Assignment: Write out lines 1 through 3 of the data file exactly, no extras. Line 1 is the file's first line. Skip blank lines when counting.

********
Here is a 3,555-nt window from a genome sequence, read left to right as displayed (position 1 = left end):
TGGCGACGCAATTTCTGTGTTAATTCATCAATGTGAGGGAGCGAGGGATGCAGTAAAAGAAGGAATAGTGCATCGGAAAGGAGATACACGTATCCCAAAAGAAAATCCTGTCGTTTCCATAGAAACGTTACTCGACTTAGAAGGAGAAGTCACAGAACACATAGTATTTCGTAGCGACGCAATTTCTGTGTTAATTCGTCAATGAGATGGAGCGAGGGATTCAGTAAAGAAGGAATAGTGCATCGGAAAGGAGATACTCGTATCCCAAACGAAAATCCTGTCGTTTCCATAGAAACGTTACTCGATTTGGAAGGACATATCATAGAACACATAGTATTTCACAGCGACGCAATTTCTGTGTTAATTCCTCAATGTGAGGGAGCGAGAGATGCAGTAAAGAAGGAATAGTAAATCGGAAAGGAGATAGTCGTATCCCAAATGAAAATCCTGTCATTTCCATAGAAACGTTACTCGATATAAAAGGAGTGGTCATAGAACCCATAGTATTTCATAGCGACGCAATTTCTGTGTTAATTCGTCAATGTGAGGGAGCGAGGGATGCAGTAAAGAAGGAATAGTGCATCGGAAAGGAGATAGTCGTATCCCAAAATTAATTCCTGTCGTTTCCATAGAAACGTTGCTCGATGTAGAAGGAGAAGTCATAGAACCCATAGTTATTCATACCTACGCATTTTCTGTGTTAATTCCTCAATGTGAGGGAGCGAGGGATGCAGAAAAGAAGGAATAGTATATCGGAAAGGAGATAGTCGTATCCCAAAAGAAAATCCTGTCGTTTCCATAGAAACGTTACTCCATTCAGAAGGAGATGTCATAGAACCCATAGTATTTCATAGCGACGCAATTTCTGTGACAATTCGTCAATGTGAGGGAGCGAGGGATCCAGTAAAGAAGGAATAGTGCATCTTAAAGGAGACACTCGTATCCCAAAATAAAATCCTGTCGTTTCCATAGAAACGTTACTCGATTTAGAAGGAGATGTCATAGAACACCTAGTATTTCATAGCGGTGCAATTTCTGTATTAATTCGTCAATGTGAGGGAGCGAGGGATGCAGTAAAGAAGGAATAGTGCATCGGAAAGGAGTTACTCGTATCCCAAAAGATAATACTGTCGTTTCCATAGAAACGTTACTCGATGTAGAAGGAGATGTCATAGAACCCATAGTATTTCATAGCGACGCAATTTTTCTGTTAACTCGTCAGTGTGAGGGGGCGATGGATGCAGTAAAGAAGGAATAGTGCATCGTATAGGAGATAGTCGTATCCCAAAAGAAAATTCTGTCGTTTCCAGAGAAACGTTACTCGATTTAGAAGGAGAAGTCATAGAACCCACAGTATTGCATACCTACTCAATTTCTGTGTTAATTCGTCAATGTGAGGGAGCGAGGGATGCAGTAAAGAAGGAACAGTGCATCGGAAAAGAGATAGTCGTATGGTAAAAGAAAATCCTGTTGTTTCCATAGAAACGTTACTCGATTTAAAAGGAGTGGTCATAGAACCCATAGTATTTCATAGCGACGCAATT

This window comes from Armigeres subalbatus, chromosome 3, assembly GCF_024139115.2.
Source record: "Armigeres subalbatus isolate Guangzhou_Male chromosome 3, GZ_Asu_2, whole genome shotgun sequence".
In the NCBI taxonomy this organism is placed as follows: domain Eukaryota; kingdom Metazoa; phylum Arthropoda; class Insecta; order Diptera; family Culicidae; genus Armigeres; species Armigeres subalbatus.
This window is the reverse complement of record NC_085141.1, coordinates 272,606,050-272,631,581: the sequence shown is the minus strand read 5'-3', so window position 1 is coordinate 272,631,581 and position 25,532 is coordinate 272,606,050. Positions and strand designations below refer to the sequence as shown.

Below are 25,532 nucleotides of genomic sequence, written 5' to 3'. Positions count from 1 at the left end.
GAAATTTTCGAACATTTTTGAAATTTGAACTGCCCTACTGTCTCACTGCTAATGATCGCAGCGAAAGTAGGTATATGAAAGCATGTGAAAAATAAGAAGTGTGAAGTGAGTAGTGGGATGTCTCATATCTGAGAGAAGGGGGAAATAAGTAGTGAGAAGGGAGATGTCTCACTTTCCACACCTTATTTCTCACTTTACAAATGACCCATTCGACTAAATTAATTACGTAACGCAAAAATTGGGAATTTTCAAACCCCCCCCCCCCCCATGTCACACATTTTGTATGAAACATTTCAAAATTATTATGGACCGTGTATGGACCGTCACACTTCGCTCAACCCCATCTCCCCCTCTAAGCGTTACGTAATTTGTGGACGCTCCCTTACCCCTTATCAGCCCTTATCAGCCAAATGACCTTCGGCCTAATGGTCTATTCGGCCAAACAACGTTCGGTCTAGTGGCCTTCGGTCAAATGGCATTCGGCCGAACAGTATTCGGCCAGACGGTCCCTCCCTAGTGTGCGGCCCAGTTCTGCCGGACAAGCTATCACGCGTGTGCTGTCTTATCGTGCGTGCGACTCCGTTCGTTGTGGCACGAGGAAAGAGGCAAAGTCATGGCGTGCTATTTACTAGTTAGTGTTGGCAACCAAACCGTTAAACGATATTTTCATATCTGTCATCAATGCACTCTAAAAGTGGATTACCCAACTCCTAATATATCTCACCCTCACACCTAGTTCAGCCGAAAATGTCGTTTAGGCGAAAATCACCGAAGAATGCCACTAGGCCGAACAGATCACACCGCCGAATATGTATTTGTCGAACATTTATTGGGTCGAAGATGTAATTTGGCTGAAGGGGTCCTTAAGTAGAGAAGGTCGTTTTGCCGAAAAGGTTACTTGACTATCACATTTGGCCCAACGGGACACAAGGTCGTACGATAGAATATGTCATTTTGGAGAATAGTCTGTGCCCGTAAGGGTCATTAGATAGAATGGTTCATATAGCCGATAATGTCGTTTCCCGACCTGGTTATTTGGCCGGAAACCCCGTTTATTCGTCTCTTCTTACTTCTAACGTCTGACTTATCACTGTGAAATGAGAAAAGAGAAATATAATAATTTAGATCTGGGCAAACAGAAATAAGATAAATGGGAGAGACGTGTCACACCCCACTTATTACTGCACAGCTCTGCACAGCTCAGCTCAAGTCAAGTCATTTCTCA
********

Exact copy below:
Here is a 3,555-nt window from a genome sequence, read left to right as displayed (position 1 = left end):
TGGCGACGCAATTTCTGTGTTAATTCATCAATGTGAGGGAGCGAGGGATGCAGTAAAAGAAGGAATAGTGCATCGGAAAGGAGATACACGTATCCCAAAAGAAAATCCTGTCGTTTCCATAGAAACGTTACTCGACTTAGAAGGAGAAGTCACAGAACACATAGTATTTCGTAGCGACGCAATTTCTGTGTTAATTCGTCAATGAGATGGAGCGAGGGATTCAGTAAAGAAGGAATAGTGCATCGGAAAGGAGATACTCGTATCCCAAACGAAAATCCTGTCGTTTCCATAGAAACGTTACTCGATTTGGAAGGACATATCATAGAACACATAGTATTTCACAGCGACGCAATTTCTGTGTTAATTCCTCAATGTGAGGGAGCGAGAGATGCAGTAAAGAAGGAATAGTAAATCGGAAAGGAGATAGTCGTATCCCAAATGAAAATCCTGTCATTTCCATAGAAACGTTACTCGATATAAAAGGAGTGGTCATAGAACCCATAGTATTTCATAGCGACGCAATTTCTGTGTTAATTCGTCAATGTGAGGGAGCGAGGGATGCAGTAAAGAAGGAATAGTGCATCGGAAAGGAGATAGTCGTATCCCAAAATTAATTCCTGTCGTTTCCATAGAAACGTTGCTCGATGTAGAAGGAGAAGTCATAGAACCCATAGTTATTCATACCTACGCATTTTCTGTGTTAATTCCTCAATGTGAGGGAGCGAGGGATGCAGAAAAGAAGGAATAGTATATCGGAAAGGAGATAGTCGTATCCCAAAAGAAAATCCTGTCGTTTCCATAGAAACGTTACTCCATTCAGAAGGAGATGTCATAGAACCCATAGTATTTCATAGCGACGCAATTTCTGTGACAATTCGTCAATGTGAGGGAGCGAGGGATCCAGTAAAGAAGGAATAGTGCATCTTAAAGGAGACACTCGTATCCCAAAATAAAATCCTGTCGTTTCCATAGAAACGTTACTCGATTTAGAAGGAGATGTCATAGAACACCTAGTATTTCATAGCGGTGCAATTTCTGTATTAATTCGTCAATGTGAGGGAGCGAGGGATGCAGTAAAGAAGGAATAGTGCATCGGAAAGGAGTTACTCGTATCCCAAAAGATAATACTGTCGTTTCCATAGAAACGTTACTCGATGTAGAAGGAGATGTCATAGAACCCATAGTATTTCATAGCGACGCAATTTTTCTGTTAACTCGTCAGTGTGAGGGGGCGATGGATGCAGTAAAGAAGGAATAGTGCATCGTATAGGAGATAGTCGTATCCCAAAAGAAAATTCTGTCGTTTCCAGAGAAACGTTACTCGATTTAGAAGGAGAAGTCATAGAACCCACAGTATTGCATACCTACTCAATTTCTGTGTTAATTCGTCAATGTGAGGGAGCGAGGGATGCAGTAAAGAAGGAACAGTGCATCGGAAAAGAGATAGTCGTATGGTAAAAGAAAATCCTGTTGTTTCCATAGAAACGTTACTCGATTTAAAAGGAGTGGTCATAGAACCCATAGTATTTCATAGCGACGCAATT

This window comes from Armigeres subalbatus, chromosome 3, assembly GCF_024139115.2.